Digital transformation in the pharmaceutical industry was already happening before COVID-19 shook the world to its foundations. The combination of fast-moving, consumer-driven technology and a relatively sluggish, conservative industry, accustomed to a tight regulatory grip, sometimes made for uneasy bedfellows. But pharma recognised that the digital revolution was here to stay and, in a data-rich industry, offered considerable benefits.

Under pandemic conditions, many of the industry’s core activities had to move abruptly into the virtual sphere. If working remotely has brought its share of frustrations, it has also significantly accelerated adoption of digital technologies and media, both within the pharmaceutical industry and in the healthcare systems it serves.

This shift is likely to have far-reaching consequences for trends in pharmaceutical industry operations, even once the smoke starts to clear from COVID-19. Companies only need look at what is happening in other parts of the healthcare system, where digital leaders such as Amazon, Google and IBM are seizing opportunities to develop virtual platforms for personalised patient communications.

The global pandemic has lent additional impetus to patients’ growing familiarity with, and use of, digital technologies in managing their health. According to a Medisafe/Dynata survey of 2,000 US consumers in July 2020, 37% were using more digital technologies, while 42% had turned to digital health for the first time.

As Matt Longman, marketing communications manager for Medisafe, a US company specialising in digital medication-management platforms, noted during a recent webinar, patients like the rapid response rate of digital tools, their ease of use, and the opportunity to access more personalised care. In the survey, 60% of respondents said they would continue using digital tools post-COVID.

These trends have clear implications for pharma’s business model and interactions with key stakeholders. The challenge for industry is how to insert itself productively into these changing relationships.

Pharma needs to capitalise on digital’s potential for real-time data generation, building more holistic, patient-oriented value into tailored products and services. At the same time, it must avoid flouting restrictions on direct-to-patient promotion of medicines, or undermining the traditional role of healthcare professionals as patient confidants and gatekeepers to care.

HCPs may value digital tools as a way of overcoming physical barriers to interaction (especially under COVID-19), broadening the healthcare conversation, facilitating information flow with patients, encouraging treatment adherence, or enabling informed self-management of chronic diseases. Nonetheless, these tools are about augmenting, not replacing, existing relationships, stresses Dr Daniel Sands, chief medical officer at Medisafe.

Health remains “an analogue process”, and “we still need the human touch in there”, he told the webinar organised by Medisafe on COVID-19 and digital health. Not all patients are engaged, empowered or enlightened; some may not be comfortable with digital technology, and some may not own smartphones or have easy internet access.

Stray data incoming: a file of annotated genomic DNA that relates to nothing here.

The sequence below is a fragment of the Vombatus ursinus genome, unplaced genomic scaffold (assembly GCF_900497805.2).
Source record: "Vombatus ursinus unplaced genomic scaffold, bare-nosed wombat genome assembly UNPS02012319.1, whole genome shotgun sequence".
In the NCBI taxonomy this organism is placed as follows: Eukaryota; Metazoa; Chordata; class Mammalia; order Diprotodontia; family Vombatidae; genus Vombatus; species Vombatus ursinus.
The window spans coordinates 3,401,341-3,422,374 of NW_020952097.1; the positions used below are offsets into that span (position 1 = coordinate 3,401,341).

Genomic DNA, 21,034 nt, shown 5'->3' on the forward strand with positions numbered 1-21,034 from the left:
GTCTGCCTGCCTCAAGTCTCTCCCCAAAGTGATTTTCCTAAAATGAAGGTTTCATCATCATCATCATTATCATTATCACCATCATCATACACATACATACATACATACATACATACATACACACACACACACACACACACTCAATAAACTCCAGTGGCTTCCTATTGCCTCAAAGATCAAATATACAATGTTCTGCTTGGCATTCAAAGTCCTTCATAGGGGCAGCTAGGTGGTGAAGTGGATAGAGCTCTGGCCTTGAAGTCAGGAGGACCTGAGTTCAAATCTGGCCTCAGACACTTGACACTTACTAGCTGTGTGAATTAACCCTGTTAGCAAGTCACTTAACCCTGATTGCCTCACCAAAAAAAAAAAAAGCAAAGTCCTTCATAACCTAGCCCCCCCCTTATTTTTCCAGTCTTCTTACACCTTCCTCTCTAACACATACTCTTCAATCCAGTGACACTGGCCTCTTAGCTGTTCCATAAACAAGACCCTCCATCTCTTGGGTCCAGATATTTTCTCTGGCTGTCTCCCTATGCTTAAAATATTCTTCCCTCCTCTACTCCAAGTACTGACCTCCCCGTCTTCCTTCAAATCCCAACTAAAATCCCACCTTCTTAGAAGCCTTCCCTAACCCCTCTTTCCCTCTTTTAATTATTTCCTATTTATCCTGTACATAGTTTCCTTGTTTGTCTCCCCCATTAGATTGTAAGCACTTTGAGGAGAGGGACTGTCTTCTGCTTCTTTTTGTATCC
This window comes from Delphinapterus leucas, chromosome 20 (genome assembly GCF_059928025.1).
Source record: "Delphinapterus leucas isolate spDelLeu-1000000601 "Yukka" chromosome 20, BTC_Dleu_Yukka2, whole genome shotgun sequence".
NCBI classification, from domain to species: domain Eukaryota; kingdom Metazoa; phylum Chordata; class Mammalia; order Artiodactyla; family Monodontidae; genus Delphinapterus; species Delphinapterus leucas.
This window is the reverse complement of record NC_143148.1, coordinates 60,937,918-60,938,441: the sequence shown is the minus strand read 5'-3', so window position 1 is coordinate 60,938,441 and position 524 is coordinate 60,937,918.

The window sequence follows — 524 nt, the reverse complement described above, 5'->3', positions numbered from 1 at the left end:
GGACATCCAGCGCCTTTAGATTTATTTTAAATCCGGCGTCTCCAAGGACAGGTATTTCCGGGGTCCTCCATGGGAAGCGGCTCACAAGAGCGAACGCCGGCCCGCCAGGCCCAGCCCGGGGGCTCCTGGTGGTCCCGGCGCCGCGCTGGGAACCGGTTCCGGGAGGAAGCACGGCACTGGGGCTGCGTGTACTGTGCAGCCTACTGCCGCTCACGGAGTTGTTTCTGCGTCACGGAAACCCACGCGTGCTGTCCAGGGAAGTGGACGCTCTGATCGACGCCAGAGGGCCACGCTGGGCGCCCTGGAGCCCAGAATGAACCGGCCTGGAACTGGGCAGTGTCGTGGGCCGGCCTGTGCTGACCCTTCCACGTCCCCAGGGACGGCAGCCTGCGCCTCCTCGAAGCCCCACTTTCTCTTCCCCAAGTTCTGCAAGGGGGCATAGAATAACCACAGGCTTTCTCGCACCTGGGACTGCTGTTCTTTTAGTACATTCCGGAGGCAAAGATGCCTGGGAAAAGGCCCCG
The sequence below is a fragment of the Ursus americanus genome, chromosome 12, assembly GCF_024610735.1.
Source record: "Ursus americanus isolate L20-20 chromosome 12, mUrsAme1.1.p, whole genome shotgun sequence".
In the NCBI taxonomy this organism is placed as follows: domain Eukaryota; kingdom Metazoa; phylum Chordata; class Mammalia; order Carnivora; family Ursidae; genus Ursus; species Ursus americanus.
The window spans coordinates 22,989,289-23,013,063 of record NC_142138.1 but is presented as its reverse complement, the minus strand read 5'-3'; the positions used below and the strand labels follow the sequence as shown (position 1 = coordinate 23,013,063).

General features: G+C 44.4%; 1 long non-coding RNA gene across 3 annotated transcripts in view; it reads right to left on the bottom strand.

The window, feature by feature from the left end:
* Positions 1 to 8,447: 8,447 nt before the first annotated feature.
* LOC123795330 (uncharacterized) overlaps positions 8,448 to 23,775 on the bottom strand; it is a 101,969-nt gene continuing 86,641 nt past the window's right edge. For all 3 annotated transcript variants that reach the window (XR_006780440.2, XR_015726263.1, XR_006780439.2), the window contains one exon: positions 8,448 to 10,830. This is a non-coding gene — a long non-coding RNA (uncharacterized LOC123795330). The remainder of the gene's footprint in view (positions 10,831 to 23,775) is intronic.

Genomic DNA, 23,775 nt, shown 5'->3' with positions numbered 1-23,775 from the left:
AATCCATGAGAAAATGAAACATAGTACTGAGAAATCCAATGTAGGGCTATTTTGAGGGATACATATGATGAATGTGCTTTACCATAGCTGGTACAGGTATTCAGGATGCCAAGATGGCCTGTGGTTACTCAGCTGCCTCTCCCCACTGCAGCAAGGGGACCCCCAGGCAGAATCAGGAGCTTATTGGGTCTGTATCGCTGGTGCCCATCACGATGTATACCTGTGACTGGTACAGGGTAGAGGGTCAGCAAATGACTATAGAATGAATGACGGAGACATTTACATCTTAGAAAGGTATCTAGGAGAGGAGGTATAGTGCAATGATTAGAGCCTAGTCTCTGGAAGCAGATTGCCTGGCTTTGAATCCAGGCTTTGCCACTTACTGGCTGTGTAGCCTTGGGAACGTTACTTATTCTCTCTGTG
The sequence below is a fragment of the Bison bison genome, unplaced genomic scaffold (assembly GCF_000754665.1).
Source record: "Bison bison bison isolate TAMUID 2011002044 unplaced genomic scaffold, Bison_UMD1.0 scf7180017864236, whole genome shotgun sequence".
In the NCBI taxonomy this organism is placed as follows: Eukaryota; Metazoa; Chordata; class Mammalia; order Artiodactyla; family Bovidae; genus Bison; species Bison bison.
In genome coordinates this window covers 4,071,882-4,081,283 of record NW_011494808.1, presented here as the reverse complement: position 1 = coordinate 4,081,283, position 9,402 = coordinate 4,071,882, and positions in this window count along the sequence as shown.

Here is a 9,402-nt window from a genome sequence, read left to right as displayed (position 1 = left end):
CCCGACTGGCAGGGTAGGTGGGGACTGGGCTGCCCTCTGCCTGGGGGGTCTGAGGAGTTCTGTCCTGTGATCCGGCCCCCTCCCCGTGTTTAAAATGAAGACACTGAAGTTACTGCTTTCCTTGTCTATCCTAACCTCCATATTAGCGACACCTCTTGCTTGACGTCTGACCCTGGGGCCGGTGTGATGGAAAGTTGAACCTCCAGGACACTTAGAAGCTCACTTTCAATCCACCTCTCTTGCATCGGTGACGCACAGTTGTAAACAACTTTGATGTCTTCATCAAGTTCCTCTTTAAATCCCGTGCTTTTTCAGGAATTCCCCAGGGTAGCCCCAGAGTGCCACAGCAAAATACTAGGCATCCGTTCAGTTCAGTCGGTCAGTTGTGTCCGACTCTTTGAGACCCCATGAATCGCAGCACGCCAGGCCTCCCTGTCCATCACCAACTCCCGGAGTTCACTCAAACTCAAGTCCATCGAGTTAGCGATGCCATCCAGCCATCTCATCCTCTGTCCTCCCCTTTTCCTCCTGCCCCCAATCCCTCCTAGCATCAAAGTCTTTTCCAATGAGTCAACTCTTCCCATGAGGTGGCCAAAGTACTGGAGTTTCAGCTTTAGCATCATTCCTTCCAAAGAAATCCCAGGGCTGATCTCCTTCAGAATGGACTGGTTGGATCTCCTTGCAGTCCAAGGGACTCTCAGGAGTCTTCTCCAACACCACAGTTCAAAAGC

This is something for pharma to bear in mind, and not just in relationship to patients. However much digital can achieve in facilitating or broadening interaction, there will still be situations, personalities or cultures where building trust requires face-to-face contact.

It may not be time yet to start putting traditional field forces out to pasture, for example. But reps can undoubtedly enhance relationships, and cut to the quick of interaction, by using the digital tools and media at their disposal, particularly in view of time pressures on HCPs, the growing complexity of speciality medicines, and tighter restrictions on pharma’s promotional activity.

The range of possibilities offered by digital technology in pharma is vast. Just a sample might include:

  • Apps, portals, websites, gaming platforms, embedded sensors, wearables or other digital tools for patient support and education, relationship-building, data exchange, medication adherence, monitoring of health indicators or disease progression, and accumulation of real-world evidence.
  • Cultivating patient-centricity and informed self-management of disease.
  • Gaining insights into patient characteristics, preferences and responses that help to personalise healthcare and therapeutic interventions.
  • Streamlining, targeting and optimising pharma R&D through advanced analytics.
  • Leveraging big data internally and externally to create, demonstrate and maintain value.
  • Expanding and enriching communications with HCPs and other key stakeholders.
  • Enabling virtual detailing, information provision, relationship-building and other sales force activities restrained by reduced access to HCPs.
  • Digital therapeutics as alternatives or supplements to mainstream pharmaceutical intervention.
  • Software platforms to improve launch management and execution through improved visibility, collaboration, alignment, flexibility or targeting of ground-level activities.

To learn more about trends in the pharmaceutical industry affecting new product launches in 2021, and find out more about how TRiBECA® Knowledge can help you accelerate digital transformation in launch execution, please download our free Launch Readiness 2021 white paper.